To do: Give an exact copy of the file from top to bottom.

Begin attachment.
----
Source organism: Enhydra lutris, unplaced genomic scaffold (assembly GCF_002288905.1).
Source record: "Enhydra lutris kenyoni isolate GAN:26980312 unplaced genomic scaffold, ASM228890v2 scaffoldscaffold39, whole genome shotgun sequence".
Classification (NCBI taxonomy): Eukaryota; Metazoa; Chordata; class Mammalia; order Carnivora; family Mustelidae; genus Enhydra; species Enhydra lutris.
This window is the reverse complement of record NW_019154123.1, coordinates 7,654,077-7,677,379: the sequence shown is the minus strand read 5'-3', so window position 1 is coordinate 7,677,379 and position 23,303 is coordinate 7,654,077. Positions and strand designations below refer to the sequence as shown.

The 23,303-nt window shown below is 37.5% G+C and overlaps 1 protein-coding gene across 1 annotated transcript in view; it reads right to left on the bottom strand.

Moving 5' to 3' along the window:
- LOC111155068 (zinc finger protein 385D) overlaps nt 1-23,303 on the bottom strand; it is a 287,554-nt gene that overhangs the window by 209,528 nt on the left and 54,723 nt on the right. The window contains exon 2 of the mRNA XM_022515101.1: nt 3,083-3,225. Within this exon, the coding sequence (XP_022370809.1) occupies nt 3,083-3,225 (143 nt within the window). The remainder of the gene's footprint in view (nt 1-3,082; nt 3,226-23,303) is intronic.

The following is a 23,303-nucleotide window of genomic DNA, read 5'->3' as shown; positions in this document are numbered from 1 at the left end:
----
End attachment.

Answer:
Source organism: Enhydra lutris, unplaced genomic scaffold (assembly GCF_002288905.1).
Source record: "Enhydra lutris kenyoni isolate GAN:26980312 unplaced genomic scaffold, ASM228890v2 scaffoldscaffold39, whole genome shotgun sequence".
Classification (NCBI taxonomy): Eukaryota; Metazoa; Chordata; class Mammalia; order Carnivora; family Mustelidae; genus Enhydra; species Enhydra lutris.
This window is the reverse complement of record NW_019154123.1, coordinates 7,654,077-7,677,379: the sequence shown is the minus strand read 5'-3', so window position 1 is coordinate 7,677,379 and position 23,303 is coordinate 7,654,077. Positions and strand designations below refer to the sequence as shown.

The 23,303-nt window shown below is 37.5% G+C and overlaps 1 protein-coding gene across 1 annotated transcript in view; it reads right to left on the bottom strand.

Moving 5' to 3' along the window:
- LOC111155068 (zinc finger protein 385D) overlaps nt 1-23,303 on the bottom strand; it is a 287,554-nt gene that overhangs the window by 209,528 nt on the left and 54,723 nt on the right. The window contains exon 2 of the mRNA XM_022515101.1: nt 3,083-3,225. Within this exon, the coding sequence (XP_022370809.1) occupies nt 3,083-3,225 (143 nt within the window). The remainder of the gene's footprint in view (nt 1-3,082; nt 3,226-23,303) is intronic.

The following is a 23,303-nucleotide window of genomic DNA, read 5'->3' as shown; positions in this document are numbered from 1 at the left end: